Transforming automotive research

The Winnipeg Foundation

Rhyse Maryniuk
Rhyse Maryniuk, Marguerite and John Burelle Memorial Aboriginal Scholarship recipient.

Rhyse Maryniuk works in mechatronics, studying the intersection between mechanical and electrical engineering. A Masters student in the University of Waterloo’s Faculty of Engineering, he’s currently helping design a three-wheeled electric vehicle that may transform automotive research. But without the support he received through scholarships, he may not be where he is today.

“I started my university career with no scholarships and at that time I had to work about 20 to 30 hours a week,” the University of Manitoba graduate says. “That cut away from my study time. I still did well, but as soon as I started receiving scholarships it allowed me to take fewer hours at my part-time job, which gave me more time to work on my extracurriculars and academics, which improved my grades… It was sort of a feedback loop.”

Mr. Maryniuk’s thesis involves the design, development, fabrication and testing of a three-wheeled electric vehicle.

“It’s sort of unconventional in the way it works. It doesn’t exactly have the standard steering or drive system. It doesn’t have an engine. It does a lot of stuff electrically by wire, so the braking system, the steering system, the wheels; they all work over electrical signals,” he says.

This design will allow vehicle researchers to have “a great deal of control and precision” with testing and research, and will also offer a more affordable option compared to standard testing options.

Rhyse doesn’t currently have a specific company or industry in mind for when he graduates, but does know he wants to be involved with projects he can physically build and that don’t keep him in front of a computer 100 per cent of the time.

While obtaining his BSc. in Engineering at the U of M, Mr. Maryniuk was a four-time recipient of the Marguerite and John Burelle Memorial Aboriginal Scholarship, held at The Winnipeg Foundation. This scholarship supports Indigenous students who have completed one year of university and are excelling in their chosen field. Read more about John Burelle and the scholarship in the sidebar.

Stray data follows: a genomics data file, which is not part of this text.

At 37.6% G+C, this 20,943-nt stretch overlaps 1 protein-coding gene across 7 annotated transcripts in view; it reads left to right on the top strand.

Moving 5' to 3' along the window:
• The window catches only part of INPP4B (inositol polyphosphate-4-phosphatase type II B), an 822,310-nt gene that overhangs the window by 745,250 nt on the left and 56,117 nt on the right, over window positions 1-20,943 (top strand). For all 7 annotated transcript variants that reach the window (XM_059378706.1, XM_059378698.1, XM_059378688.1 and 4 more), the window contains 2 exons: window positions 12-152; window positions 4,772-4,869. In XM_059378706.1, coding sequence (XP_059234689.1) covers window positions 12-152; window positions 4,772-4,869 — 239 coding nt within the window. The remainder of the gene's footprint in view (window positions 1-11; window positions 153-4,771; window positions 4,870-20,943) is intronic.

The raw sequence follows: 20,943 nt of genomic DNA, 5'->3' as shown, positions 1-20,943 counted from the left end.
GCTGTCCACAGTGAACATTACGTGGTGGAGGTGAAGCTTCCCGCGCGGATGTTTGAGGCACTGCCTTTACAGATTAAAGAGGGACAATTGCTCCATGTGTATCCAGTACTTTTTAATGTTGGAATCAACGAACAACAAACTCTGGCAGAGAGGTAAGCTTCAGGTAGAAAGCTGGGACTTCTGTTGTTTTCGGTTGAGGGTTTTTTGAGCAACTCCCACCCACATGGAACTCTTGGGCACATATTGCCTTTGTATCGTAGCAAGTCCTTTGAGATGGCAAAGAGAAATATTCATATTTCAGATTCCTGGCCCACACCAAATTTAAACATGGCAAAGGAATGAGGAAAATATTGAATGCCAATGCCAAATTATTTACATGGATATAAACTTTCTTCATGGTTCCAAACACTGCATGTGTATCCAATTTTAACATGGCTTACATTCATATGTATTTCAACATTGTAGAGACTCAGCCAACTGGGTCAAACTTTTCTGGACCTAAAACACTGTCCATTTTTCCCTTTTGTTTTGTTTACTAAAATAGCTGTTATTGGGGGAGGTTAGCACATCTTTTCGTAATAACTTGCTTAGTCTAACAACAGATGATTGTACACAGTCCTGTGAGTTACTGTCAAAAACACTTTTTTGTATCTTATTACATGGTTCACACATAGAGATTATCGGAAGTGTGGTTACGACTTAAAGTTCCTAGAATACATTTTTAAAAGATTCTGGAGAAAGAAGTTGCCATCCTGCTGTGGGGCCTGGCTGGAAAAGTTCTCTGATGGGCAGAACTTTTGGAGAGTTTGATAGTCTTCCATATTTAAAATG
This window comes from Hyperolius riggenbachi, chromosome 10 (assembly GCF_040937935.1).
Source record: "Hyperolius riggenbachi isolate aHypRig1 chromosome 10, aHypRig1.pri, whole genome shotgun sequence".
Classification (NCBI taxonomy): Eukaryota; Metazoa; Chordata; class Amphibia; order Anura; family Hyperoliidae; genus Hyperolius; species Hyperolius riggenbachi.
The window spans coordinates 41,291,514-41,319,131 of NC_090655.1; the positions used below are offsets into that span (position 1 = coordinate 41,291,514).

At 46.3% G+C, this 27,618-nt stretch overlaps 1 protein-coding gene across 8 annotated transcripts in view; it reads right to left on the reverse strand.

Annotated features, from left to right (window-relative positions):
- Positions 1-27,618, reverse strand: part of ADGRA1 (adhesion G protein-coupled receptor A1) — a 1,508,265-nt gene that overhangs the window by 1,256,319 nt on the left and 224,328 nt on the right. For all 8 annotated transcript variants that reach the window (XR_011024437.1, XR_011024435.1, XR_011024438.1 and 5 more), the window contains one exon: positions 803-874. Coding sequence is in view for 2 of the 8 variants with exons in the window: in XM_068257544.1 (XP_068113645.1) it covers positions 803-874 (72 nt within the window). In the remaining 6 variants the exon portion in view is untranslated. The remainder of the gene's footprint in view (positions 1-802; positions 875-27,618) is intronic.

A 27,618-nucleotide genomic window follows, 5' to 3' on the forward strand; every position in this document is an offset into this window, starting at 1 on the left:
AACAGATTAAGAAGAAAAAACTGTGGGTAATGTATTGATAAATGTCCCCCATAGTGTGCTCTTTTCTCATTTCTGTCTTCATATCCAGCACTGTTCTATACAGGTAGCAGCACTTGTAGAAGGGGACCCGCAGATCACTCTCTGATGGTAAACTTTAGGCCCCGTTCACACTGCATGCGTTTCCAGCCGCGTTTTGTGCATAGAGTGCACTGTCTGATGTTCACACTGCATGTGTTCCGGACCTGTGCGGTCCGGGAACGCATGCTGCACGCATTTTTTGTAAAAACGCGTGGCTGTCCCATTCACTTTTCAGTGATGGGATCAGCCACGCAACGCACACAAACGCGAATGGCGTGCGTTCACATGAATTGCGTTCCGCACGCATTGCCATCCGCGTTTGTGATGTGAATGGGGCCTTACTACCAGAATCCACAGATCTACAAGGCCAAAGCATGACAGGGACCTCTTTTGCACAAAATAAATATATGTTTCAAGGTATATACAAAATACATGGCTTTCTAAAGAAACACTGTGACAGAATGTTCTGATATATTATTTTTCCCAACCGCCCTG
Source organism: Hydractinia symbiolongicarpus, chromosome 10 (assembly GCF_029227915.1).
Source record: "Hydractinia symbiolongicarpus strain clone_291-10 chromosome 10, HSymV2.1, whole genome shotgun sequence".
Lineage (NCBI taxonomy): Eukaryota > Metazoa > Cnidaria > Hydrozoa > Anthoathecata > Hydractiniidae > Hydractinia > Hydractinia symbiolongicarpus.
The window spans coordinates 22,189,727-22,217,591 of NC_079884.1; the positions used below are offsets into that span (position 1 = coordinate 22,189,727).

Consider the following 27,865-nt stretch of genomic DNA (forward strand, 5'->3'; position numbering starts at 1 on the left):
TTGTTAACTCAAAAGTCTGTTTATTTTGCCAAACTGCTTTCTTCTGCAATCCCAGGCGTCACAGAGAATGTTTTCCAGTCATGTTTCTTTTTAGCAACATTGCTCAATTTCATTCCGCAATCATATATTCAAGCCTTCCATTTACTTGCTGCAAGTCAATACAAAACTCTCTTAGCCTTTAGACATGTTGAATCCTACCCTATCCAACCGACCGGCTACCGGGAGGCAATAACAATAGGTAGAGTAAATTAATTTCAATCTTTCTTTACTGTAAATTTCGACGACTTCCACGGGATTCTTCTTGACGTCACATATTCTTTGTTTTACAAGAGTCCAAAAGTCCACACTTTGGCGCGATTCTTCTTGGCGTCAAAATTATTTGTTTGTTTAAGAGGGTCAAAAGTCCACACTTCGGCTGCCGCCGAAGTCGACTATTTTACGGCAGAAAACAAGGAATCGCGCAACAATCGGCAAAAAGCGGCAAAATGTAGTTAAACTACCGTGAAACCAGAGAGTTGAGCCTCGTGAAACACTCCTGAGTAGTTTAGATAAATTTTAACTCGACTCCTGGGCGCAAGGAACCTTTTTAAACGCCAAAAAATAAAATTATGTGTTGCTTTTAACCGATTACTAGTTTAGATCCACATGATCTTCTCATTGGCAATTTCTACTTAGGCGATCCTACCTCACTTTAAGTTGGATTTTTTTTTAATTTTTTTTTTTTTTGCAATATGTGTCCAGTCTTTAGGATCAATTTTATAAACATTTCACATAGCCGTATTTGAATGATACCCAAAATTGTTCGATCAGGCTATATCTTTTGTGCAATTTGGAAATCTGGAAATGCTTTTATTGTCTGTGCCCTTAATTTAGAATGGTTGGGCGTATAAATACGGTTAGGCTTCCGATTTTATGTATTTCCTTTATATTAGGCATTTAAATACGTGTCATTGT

“It kind of leaves me speechless,” he says of winning the award.

Since winning the scholarship, Rhyse has met with John Burelle’s sister, Lucille Kostyk.

“We talked about her life and John’s life and it sort of allowed me to understand why the scholarship was created and the way [in which] it was framed.”

Supporting indigenous students

The legacy of John Burelle

Marguerite and John Burelle
John Burelle and his mother, Marguerite.

John Burelle committed his life to improving opportunities for Indigenous students. Thanks to a Scholarship Fund established through a gift in his Will, this legacy of support will continue forever.

Friends and family remember Mr. Burelle’s dry, wry, slightly satirical humour. They remember his shiny, red Jeep and his German Shepherd dog named Neechi. They remember his commitment to learning and education. They remember his attention to detail, and his love for the finer things in life – art, culture, literature and good food. But most of all they remember his support for Indigenous students.

After completing his post-secondary schooling, Mr. Burelle worked in the education system – as a teacher at the university and college levels, as well as in research, education policy, and program and curriculum development – always with a focus on Indigenous students.

Despite these accomplishments, he was an incredibly humble man, says his sister Lucille Kostyk.

“If you would ask him about his work, he would answer you. But I learned more about him after he was gone,” says Ms. Kostyk.

Following Mr. Burelle’s passing in 2004, an estate gift created a Scholarship Fund supporting Indigenous students at the University of Manitoba, where Burelle completed both his Bachelor and Master of Education degrees, and worked from 1981 to 1994.

Since that time, the Scholarship Fund has supported 54 recipients with $151,500 in support.

Through the Scholarship Fund created in his and his mother’s names, Mr. Burelle will continue his lifelong work of encouraging Indigenous students and supporting their potential in the education system.

“It makes me feel very good, [to know] that he’s helping. And [I treasure] the thank you notes that I get. The first year was very emotional to receive these, but now it’s getting to be a little [better],” Ms. Kostyk says.